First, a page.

Do your employees love your brand? Do they enjoy telling people what company they work for? Do they defend your brand from criticism? Do they enjoy their careers with you?
Every Saturday John Toppel goes to a computer store in his hometown to extol the virtues of HP to consumers, helping them get the most out of the various HP products sold there. Sometimes on weekdays he visits a college or university and helps HP recruit new employees. According to Toppel, "I feel like I have two marriages: a wonderful marriage at home for 36 years and a wonderful marriage at HP."
HP doesn't pay John Toppel a dime. He retired from the company four years ago. He is one of thousands of volunteers the firm has recruited from its retired employees. As an employee, Toppel loved the HP brand-he worked it, breathed it, slept it, reveled in it. He felt a sense of purpose there. Toppel was what we would call a highly engaged employee, which is something HP's culture seems to breed.
This kind of employee engagement is going to become increasingly critical to your success as a business, as the inexorable crunch of commoditization progresses. No matter how differentiated and unique your product offering is today, it takes very little time for competitors to duplicate it or offer other products with equivalent benefits.
The only real defense against such commoditization is the service you offer with your product, because customer service is something that is far more difficult for a competitor to imitate-and virtually impossible to imitate if your service springs from your knowledge of a particular customer's individual preferences or needs.
The real thing
Superior service cannot be automated beyond a basic level. Instead, the best service can only be delivered by employees who are engaged with their jobs: self-starting employees who are enthusiastic about their work, positive in their attitudes, and driven to accomplish their mission. Employees like HP's John Toppel. You can't write a rule for the employee manual that requires employees to delight customers. An employee has to want to do that, and this desire on your employee's part will make all the difference when it comes to determining whether you are competitively successful or not.
When employees have a sense of mission-when they see a purpose to their jobs that goes beyond simply earning a wage or delivering shareholder value-then it is much more likely that they will become truly engaged in their work, and capable of delivering the kind of remarkable service that competitive success requires.
With a strong sense of mission, employees will break down barriers and overcome obstacles to deliver outstanding service. But it can't be just any mission. Values matter. Employees must recognize and strive for values that will benefit their company and contribute to its success, not just in the sense of short-term profits, but also in terms of creating lasting value. They must see the justice and fairness in these values. When a sales rep, for instance, is tasked with achieving the most customer benefit-as opposed to the solely largest and most immediate product sales-he is much more likely to enjoy his job and remain enthusiastic about it. Solving customer problems, making the customer's life better, delivering a product or service at a fair profit that best fits the needs of the customer; these are the kinds of tasks that can infuse employees with enthusiasm.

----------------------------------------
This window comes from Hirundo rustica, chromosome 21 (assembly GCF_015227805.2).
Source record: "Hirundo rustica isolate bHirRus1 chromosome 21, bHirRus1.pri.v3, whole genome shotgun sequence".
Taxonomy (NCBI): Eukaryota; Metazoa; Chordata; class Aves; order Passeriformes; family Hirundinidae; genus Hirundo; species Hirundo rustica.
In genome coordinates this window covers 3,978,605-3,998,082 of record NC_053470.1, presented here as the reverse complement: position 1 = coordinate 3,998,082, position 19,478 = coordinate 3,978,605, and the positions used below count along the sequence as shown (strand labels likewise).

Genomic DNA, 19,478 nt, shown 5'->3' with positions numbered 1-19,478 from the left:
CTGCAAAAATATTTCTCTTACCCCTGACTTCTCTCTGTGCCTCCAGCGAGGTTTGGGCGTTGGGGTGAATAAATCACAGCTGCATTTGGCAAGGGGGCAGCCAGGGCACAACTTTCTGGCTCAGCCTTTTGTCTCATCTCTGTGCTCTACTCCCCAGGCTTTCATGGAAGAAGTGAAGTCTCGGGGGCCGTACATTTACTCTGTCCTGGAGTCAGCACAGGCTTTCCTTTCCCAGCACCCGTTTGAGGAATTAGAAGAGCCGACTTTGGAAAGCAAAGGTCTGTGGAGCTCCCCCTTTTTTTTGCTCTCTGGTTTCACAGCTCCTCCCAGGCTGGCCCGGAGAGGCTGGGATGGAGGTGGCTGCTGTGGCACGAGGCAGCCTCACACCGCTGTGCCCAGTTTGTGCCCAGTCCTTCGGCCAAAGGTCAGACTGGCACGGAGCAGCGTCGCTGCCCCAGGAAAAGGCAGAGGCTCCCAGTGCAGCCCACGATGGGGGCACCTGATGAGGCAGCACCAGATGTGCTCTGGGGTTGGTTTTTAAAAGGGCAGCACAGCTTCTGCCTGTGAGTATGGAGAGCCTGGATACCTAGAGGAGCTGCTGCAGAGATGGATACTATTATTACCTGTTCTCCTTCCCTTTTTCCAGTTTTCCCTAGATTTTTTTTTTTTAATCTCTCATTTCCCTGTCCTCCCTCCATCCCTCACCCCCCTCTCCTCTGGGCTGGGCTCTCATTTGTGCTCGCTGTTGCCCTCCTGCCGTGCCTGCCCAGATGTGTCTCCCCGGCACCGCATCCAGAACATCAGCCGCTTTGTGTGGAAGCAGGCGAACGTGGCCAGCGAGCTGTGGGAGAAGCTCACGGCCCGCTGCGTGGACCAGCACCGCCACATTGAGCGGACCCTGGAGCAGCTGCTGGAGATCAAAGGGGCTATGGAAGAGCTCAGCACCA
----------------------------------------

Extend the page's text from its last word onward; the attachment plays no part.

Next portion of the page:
Research has revealed a strong relationship between the level of employee engagement and a company's attitude toward its customers. Service organizations, in particular, have always relied on their strong cultures to ensure employee engagement. Brian Grubb, corporate director of learning and content delivery for the Ritz-Carlton Hotel Company, says, "Why do people want to work at the Ritz-Carlton? For excellence." And, it seems, excellence is why people want to keep working at Ritz-Carlton, as well. "We believe that it's that one interaction with one customer every day," he says.
Moreover, at most companies, employee engagement must come before genuine customer satisfaction, and this is particularly true of service organizations. At Wells Fargo, chairman Richard Kovacevich has explained his bank's effort to transform the corporate culture this way: "If you pay more attention to your people they, in turn, will take care of the customers, and if they do that, shareholders will prosper.... A lot of people have it backwards. They start with the shareholder."
Wells Fargo is a large, publicly held firm. The CEO is not saying that shareholders are not important. Far from it. He is saying that to benefit shareholders properly, you have to take good care of customers, and to do that, you first have to have committed, engaged employees with a strong sense of mission, and a passion for their work.
So, as more product-selling companies add customer services to their offerings to avoid commoditization, we predict that even manufacturing firms will soon come to value their employees not just for their efficiency, but for their enthusiasm about the mission.